A Significant Boost To Study And Development Of Quantum Technologies
The Union Cabinet's approval of the National Quantum Mission (NQM) provided a significant boost to India's efforts in the study and development of quantum technologies. The mission will assist India in accelerating its industrial and scholarly R&D efforts and in developing a dynamic and creative quantum technology environment. The mission, which will run from 2023–2024 to 2030–2031, would accelerate economic growth fueled by quantum technology, support India's ecosystem, and position the country as a leader in the development of quantum technologies and applications (QTA). It will cost a total of Rs 6,003.65 crore. The Mission will boost India's scientific capabilities to previously unheard-of heights and bring it on par with the six select countries developing the technology, speeding QT-led economic growth and preserving the national ecosystem.
It is a branch of computer science that is devoted to the creation of innovations guided by the ideas of quantum theory. It employs quantum physics' distinctive behaviour to find solutions to issues that are too complex for classical computation. Modern classical computers use a binary stream of electrical impulses (1 and 0), which can be used to encode information in bits. This restricts the amount of information they can process in comparison to quantum computing. Quantum computing uses subatomic particles like electrons and photons. Quantum bits, or qubits, allow these particles to exist concurrently in two states (i.e.1 and 0). Qubits can speed up calculations that would otherwise take millions of years by taking advantage of the interference between their wave-like quantum states.
The development of quantum computing technology and related applications will be supported by NQM. The mission will have specified milestones that must be met throughout an eight-year period (2023-24 to 2030-31). Following the United States, Austria, Finland, France, and China, India is the sixth nation to have a dedicated quantum mission. The top university and national R&D institutions in India will develop four theme hubs, or T-Hubs, with an emphasis on quantum computing, communication, sensing and metrology, and materials and devices.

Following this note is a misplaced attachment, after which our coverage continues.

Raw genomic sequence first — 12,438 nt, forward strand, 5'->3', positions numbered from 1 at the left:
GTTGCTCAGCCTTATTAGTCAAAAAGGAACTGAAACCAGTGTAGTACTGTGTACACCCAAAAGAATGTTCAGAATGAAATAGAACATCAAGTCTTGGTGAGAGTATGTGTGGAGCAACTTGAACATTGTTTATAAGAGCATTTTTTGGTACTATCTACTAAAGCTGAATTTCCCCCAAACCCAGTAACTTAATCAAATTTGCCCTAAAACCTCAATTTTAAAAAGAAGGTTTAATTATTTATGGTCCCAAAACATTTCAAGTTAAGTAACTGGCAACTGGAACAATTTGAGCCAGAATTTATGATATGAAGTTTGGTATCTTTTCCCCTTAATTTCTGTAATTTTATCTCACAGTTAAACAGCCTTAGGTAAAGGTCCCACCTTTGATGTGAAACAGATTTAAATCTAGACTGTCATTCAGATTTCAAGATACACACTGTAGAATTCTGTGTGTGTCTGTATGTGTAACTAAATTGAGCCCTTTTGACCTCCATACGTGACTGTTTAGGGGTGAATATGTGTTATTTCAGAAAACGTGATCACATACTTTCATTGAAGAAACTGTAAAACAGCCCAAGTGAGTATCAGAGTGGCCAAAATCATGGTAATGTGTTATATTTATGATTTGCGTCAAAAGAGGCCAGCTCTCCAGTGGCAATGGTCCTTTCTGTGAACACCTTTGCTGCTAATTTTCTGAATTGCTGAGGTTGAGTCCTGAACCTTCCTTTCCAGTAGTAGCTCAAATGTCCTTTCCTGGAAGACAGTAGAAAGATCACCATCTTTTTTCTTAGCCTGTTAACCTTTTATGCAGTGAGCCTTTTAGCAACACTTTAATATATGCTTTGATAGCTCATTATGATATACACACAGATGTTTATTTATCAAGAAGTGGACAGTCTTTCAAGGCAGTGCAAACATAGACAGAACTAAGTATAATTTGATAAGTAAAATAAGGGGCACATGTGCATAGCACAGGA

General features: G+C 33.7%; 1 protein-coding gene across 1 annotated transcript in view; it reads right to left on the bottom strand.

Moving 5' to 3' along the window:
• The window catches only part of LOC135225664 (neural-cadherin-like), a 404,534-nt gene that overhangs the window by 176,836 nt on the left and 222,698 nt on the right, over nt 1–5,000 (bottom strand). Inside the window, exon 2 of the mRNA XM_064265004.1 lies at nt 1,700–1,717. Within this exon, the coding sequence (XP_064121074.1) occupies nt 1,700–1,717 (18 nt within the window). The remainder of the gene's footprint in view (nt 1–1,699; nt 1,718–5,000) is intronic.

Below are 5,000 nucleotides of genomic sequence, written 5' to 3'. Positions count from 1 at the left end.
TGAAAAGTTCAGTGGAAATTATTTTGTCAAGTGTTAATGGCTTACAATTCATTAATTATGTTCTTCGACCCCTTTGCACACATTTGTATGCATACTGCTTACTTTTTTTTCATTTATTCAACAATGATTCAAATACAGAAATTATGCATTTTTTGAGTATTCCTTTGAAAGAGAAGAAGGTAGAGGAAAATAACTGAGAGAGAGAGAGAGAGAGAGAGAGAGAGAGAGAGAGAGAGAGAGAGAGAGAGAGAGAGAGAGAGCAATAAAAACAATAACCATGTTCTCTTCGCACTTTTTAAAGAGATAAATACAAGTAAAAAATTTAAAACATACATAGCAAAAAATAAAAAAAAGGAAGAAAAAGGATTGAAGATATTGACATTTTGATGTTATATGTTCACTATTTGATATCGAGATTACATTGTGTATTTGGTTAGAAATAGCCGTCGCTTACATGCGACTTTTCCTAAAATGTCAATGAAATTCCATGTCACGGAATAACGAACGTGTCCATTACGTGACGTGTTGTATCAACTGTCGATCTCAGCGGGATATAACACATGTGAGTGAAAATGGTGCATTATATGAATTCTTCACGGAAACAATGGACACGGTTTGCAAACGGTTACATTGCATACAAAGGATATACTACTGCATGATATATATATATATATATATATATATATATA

Within the next eight years, NQM is to build intermediate-scale quantum computers with 50–1000 qubits.It needs to set up satellite-based, secure quantum communications with a 2000 km range between ground stations in India and with other countries. Over a distance of 2000 kilometres, it will try to enable inter-city quantum key distribution and quantum network with many nodes and quantum memories. With extremely sensitive magnetometers and accurate atomic clocks for communication, navigation, and timing, you can progress atomic technology. It will assist in the creation of topological materials, superconductors, new semiconductor architectures, and other quantum materials for the construction of quantum devices.
NQM can raise the nation's technological development ecosystem to a level where it is competitive on a worldwide scale. In addition to space applications, the mission would significantly benefit the financial, energy, health, communication, and pharmaceutical industries. The Sustainable Development Goals (SDG) and priorities like "Digital India," "Make in India," "Skill India," "Start-up India," and "Self-reliant India" will benefit greatly as a result. In addition to helping the health, space application, finance, and energy sectors, it will provide a significant boost for advancements in AI and ML.
Researchers and tech firms have been announcing the creation of prototype quantum computers for more than ten years, but none have shown to be helpful for solving practical issues. While there is cutting-edge research demonstrating novel algorithms that employ quantum technology principles, no one has built a practical computer that can actually work and solve meaningful problems, including D-Wave of Canada, IBM, or China's Zuchongzhi 2.1, all of whom have prototype systems. Instead, advocates of quantum technology assert that issues that call for massive amounts of processing and are beyond the capabilities of current supercomputers would be resolved quickly. Current prototype systems must be operated under extremely cold (around -273 C) settings, and materials for such computing must also be developed. Government approval of the National Quantum Mission represents a significant advance in the fields of scientific and industrial research and development. India will get a head start in the upcoming computing revolution because of a focused mission.